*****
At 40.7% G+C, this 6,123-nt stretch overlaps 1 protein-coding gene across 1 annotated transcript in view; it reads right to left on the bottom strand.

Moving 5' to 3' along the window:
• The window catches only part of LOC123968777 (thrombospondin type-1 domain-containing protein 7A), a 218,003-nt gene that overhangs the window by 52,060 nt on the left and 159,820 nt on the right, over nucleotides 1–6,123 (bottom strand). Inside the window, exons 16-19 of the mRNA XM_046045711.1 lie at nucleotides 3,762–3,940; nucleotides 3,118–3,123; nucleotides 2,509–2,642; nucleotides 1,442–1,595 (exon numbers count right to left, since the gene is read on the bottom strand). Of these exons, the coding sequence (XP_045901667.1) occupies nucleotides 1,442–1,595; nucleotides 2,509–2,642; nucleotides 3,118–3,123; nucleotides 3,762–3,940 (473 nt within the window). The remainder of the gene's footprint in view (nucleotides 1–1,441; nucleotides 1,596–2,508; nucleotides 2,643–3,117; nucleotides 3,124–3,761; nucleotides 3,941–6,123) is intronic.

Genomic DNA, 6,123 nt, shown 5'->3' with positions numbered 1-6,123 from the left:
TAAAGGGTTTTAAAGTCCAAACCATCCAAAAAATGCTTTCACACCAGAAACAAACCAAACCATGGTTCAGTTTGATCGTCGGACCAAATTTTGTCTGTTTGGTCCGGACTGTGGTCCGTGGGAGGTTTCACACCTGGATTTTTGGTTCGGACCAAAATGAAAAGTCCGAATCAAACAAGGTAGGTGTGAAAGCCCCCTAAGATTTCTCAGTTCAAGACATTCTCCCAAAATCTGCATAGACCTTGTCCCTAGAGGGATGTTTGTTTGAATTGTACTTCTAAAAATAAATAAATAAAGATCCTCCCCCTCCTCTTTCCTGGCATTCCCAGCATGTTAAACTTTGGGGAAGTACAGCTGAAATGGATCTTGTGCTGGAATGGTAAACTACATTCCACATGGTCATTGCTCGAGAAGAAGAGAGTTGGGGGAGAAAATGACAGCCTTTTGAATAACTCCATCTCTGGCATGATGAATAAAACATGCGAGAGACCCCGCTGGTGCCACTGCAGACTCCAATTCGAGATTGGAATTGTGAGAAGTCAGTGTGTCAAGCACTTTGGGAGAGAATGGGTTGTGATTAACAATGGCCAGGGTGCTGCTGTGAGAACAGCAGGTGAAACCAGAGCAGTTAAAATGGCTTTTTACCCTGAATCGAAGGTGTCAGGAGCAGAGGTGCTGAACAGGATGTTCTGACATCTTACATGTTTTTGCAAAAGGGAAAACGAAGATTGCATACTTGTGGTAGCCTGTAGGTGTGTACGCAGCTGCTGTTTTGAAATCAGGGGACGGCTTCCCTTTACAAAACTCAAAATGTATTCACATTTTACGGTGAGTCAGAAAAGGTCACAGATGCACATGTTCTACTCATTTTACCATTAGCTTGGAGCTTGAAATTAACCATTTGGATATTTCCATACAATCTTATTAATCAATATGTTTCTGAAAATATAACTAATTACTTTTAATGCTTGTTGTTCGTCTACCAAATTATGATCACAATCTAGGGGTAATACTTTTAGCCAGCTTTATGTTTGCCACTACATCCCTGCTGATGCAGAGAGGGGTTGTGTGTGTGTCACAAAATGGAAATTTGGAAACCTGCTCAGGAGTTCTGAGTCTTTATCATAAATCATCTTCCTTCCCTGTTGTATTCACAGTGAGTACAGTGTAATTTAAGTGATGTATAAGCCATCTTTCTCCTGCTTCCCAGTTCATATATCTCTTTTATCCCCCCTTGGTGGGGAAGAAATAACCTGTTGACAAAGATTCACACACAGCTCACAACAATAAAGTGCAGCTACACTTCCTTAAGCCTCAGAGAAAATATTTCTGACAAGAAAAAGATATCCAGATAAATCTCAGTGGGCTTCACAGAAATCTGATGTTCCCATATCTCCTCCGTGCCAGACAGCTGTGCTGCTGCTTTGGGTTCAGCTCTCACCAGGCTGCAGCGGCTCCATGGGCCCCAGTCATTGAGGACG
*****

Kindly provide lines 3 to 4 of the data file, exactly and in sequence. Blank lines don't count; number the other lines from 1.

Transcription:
• The window catches only part of LOC123968777 (thrombospondin type-1 domain-containing protein 7A), a 218,003-nt gene that overhangs the window by 52,060 nt on the left and 159,820 nt on the right, over nucleotides 1–6,123 (bottom strand). Inside the window, exons 16-19 of the mRNA XM_046045711.1 lie at nucleotides 3,762–3,940; nucleotides 3,118–3,123; nucleotides 2,509–2,642; nucleotides 1,442–1,595 (exon numbers count right to left, since the gene is read on the bottom strand). Of these exons, the coding sequence (XP_045901667.1) occupies nucleotides 1,442–1,595; nucleotides 2,509–2,642; nucleotides 3,118–3,123; nucleotides 3,762–3,940 (473 nt within the window). The remainder of the gene's footprint in view (nucleotides 1–1,441; nucleotides 1,596–2,508; nucleotides 2,643–3,117; nucleotides 3,124–3,761; nucleotides 3,941–6,123) is intronic.

Genomic DNA, 6,123 nt, shown 5'->3' with positions numbered 1-6,123 from the left: